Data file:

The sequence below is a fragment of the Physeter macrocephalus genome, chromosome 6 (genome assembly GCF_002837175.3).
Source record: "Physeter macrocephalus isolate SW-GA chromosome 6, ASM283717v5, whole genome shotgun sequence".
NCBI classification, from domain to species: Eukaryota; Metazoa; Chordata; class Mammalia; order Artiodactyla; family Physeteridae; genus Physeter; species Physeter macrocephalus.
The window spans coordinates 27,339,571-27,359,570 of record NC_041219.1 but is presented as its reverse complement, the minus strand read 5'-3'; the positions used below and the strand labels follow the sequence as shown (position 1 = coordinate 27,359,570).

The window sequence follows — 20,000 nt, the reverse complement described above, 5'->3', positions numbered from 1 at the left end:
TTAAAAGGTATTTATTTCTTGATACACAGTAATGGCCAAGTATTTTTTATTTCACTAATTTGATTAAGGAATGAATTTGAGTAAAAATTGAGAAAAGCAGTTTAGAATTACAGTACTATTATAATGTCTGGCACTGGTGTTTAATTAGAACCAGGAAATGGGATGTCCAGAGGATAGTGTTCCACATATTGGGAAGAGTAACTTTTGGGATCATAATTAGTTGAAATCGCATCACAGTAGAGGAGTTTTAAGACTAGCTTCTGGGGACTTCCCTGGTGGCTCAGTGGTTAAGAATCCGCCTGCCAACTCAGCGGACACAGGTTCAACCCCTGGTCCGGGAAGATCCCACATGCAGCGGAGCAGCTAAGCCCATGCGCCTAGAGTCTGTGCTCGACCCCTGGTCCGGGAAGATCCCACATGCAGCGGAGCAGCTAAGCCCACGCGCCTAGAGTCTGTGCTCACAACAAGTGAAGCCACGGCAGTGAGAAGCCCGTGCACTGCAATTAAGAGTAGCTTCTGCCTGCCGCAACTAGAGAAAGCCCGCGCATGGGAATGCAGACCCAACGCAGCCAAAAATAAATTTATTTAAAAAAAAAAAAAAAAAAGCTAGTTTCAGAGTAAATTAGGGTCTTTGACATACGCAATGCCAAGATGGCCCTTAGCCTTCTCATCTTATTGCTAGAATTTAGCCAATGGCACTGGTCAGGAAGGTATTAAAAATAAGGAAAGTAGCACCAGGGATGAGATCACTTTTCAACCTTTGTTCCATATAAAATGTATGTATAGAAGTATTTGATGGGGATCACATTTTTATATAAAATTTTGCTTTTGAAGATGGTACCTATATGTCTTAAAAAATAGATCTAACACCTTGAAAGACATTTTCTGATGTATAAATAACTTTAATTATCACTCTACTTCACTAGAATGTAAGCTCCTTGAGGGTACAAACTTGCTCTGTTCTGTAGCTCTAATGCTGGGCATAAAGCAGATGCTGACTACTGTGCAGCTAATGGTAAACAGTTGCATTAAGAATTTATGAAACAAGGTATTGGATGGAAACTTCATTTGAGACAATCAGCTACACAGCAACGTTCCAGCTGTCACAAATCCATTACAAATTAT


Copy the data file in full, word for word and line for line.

The sequence below is a fragment of the Physeter macrocephalus genome, chromosome 6 (genome assembly GCF_002837175.3).
Source record: "Physeter macrocephalus isolate SW-GA chromosome 6, ASM283717v5, whole genome shotgun sequence".
NCBI classification, from domain to species: Eukaryota; Metazoa; Chordata; class Mammalia; order Artiodactyla; family Physeteridae; genus Physeter; species Physeter macrocephalus.
The window spans coordinates 27,339,571-27,359,570 of record NC_041219.1 but is presented as its reverse complement, the minus strand read 5'-3'; the positions used below and the strand labels follow the sequence as shown (position 1 = coordinate 27,359,570).

The window sequence follows — 20,000 nt, the reverse complement described above, 5'->3', positions numbered from 1 at the left end:
TTAAAAGGTATTTATTTCTTGATACACAGTAATGGCCAAGTATTTTTTATTTCACTAATTTGATTAAGGAATGAATTTGAGTAAAAATTGAGAAAAGCAGTTTAGAATTACAGTACTATTATAATGTCTGGCACTGGTGTTTAATTAGAACCAGGAAATGGGATGTCCAGAGGATAGTGTTCCACATATTGGGAAGAGTAACTTTTGGGATCATAATTAGTTGAAATCGCATCACAGTAGAGGAGTTTTAAGACTAGCTTCTGGGGACTTCCCTGGTGGCTCAGTGGTTAAGAATCCGCCTGCCAACTCAGCGGACACAGGTTCAACCCCTGGTCCGGGAAGATCCCACATGCAGCGGAGCAGCTAAGCCCATGCGCCTAGAGTCTGTGCTCGACCCCTGGTCCGGGAAGATCCCACATGCAGCGGAGCAGCTAAGCCCACGCGCCTAGAGTCTGTGCTCACAACAAGTGAAGCCACGGCAGTGAGAAGCCCGTGCACTGCAATTAAGAGTAGCTTCTGCCTGCCGCAACTAGAGAAAGCCCGCGCATGGGAATGCAGACCCAACGCAGCCAAAAATAAATTTATTTAAAAAAAAAAAAAAAAAAGCTAGTTTCAGAGTAAATTAGGGTCTTTGACATACGCAATGCCAAGATGGCCCTTAGCCTTCTCATCTTATTGCTAGAATTTAGCCAATGGCACTGGTCAGGAAGGTATTAAAAATAAGGAAAGTAGCACCAGGGATGAGATCACTTTTCAACCTTTGTTCCATATAAAATGTATGTATAGAAGTATTTGATGGGGATCACATTTTTATATAAAATTTTGCTTTTGAAGATGGTACCTATATGTCTTAAAAAATAGATCTAACACCTTGAAAGACATTTTCTGATGTATAAATAACTTTAATTATCACTCTACTTCACTAGAATGTAAGCTCCTTGAGGGTACAAACTTGCTCTGTTCTGTAGCTCTAATGCTGGGCATAAAGCAGATGCTGACTACTGTGCAGCTAATGGTAAACAGTTGCATTAAGAATTTATGAAACAAGGTATTGGATGGAAACTTCATTTGAGACAATCAGCTACACAGCAACGTTCCAGCTGTCACAAATCCATTACAAATTAT